Australia’s manufacturing industry could slash its annual energy bill by 23 per cent if it switches to renewable energy, new research has claimed.
The Australia Institute’s Centre for Future Work argues in a report released on Friday that the manufacturing industry could save $1.6 billion a year if it switched its energy supply to 100 per cent renewables.
This cost saving could subsequently help the industry transition from resource extraction to value-added production, which requires more skills and pays higher wages.
For example, Australian firms could focus on manufacturing lithium-ion batteries, rather than exporting raw lithium for other countries to process.
Report author and Centre for Future Work researcher Dan Nahum said renewable energy should power the move, as Australia has a comparative advantage in generating wind and solar.
This is because Australia enjoys “unparalleled access to solar and wind power” and can harness it using “a very small proportion of its landmass”.
Transitioning to renewables-powered manufacturing is win-win-win,” Mr Nahum said.
“It enhances the international competitiveness of Australian manufacturing, it creates more good manufacturing jobs in the Australian economy, and it is a win for the world trying to reduce emissions.”
The report says the annual cost saving from switching entirely to renewables will increase over time, as the cost of renewable power generation is steadily falling.
By 2050, it says manufacturers will cut their energy bills by a third, or $2.2 billion a year, if they all make the switch to 100 per cent renewables.
Government must step up
Although many manufacturers are already taking advantage of the opportunities offered by renewables, the government should speed up the process by developing “more consistent and supportive policy measures,” the report says.
“There is abundant evidence of the success of active policy approaches to promote the linkages between renewable energy and manufacturing in other countries,” Mr Nahum writes in the report.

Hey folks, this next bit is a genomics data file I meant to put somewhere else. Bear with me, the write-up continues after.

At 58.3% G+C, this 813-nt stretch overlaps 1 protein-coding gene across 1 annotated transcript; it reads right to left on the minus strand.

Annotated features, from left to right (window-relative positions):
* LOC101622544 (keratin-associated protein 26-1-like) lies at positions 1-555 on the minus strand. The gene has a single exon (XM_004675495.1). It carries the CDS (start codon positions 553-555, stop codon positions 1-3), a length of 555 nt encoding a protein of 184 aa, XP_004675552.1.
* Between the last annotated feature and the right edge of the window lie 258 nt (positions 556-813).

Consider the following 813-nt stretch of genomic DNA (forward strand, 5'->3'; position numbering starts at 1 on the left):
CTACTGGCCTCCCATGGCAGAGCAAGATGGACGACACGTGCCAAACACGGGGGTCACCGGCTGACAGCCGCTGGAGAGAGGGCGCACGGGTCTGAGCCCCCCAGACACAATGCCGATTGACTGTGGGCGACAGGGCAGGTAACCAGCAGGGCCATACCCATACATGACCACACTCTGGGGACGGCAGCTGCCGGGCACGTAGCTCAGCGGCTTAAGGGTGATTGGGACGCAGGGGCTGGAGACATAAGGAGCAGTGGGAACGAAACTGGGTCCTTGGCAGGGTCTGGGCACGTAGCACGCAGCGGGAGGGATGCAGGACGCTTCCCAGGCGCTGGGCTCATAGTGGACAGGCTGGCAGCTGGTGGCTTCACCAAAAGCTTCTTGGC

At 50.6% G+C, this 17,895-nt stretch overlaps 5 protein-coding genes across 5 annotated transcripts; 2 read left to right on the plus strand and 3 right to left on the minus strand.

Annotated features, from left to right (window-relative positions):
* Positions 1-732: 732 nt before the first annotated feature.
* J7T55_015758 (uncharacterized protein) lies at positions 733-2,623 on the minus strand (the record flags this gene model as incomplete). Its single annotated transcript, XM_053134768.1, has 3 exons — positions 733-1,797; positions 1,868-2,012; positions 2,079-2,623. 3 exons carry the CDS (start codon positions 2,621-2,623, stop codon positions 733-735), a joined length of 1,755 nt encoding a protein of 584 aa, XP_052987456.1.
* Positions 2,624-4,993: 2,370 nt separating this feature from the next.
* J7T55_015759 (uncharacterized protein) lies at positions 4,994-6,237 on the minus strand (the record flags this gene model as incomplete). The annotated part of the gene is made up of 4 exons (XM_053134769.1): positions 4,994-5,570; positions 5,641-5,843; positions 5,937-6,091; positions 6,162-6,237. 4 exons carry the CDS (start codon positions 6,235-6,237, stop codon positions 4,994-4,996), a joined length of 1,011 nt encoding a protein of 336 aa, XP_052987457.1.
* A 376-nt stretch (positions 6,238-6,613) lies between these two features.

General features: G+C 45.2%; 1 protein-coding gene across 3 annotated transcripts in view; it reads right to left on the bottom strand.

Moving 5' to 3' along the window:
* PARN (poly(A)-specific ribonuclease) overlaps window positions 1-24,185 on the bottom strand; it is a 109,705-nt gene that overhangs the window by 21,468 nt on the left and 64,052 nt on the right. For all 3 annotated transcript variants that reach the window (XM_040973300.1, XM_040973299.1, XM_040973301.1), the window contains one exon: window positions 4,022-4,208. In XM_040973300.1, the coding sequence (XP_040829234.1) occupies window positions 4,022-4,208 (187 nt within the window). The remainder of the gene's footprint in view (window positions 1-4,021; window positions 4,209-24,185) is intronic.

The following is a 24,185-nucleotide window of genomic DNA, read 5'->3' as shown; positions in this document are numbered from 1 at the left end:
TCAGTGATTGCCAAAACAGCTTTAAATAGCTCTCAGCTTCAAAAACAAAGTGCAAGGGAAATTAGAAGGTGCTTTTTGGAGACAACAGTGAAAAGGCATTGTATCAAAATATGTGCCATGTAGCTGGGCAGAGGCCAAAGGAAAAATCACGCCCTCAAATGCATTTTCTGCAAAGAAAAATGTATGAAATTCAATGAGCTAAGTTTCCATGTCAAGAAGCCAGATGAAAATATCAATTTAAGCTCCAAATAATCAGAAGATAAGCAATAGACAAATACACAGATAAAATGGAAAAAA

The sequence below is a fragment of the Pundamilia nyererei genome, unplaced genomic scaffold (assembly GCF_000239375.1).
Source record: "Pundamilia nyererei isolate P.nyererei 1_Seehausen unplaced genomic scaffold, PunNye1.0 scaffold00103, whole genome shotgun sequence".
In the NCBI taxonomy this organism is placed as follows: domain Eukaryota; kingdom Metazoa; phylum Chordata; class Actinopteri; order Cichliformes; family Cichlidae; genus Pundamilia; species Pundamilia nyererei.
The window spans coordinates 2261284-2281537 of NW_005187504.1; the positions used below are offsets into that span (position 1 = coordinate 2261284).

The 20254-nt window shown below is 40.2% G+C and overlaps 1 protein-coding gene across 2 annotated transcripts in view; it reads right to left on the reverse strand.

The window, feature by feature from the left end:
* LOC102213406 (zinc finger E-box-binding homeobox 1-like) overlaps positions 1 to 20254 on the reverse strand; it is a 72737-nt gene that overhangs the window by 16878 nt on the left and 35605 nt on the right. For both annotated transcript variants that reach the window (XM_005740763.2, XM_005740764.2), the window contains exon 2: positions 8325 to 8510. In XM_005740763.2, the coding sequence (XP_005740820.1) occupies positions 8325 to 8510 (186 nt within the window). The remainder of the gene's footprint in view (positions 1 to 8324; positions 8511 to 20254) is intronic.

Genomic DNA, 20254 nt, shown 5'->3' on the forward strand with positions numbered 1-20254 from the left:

“Indeed, across the OECD, most other industrial countries are outperforming Australia on both reducing emissions and supporting domestic manufacturing.”
He adds: “There is no positive statistical relationship between manufacturing in OECD countries (as a proportion of GDP or exports) and carbon emissions. In fact, there is a weak negative correlation between manufacturing success and carbon pollution: in general, countries which emit less tend to manufacture more.”
The report comes at a time of heightened interest in Australia’s manufacturing industry, after the coronavirus exposed the fragility of international supply chains.
Finance Minister Mathias Cormann last month said in parliament that a lack of self-sufficiency in manufacturing personal protective equipment had temporarily exposed the country’s vulnerabilities.
Prime Minister Scott Morrison has said the government is working to improve the nation’s “economic sovereignty” by exploring ways to bolster its manufacturing capabilities.
And Former Treasurer Wayne Swann said in a webinar organised by the Australia Institute that the pandemic demonstrated Australia’s manufacturing base had been whittled down over the years.
Mr Swann said could rebuild it whilst simultaneously tackling climate change.
“I think it certainly demonstrated that in this country, our industrial base has been hollowed out,” Mr Swan said.
“The closure of the car industry, for example, has left us stranded without key skills, which we now find in a pandemic we need.
“There’s going to be a new debate about re-industrialisation in Australia in the years ahead. And in particular, how we do it powered by renewable energy.”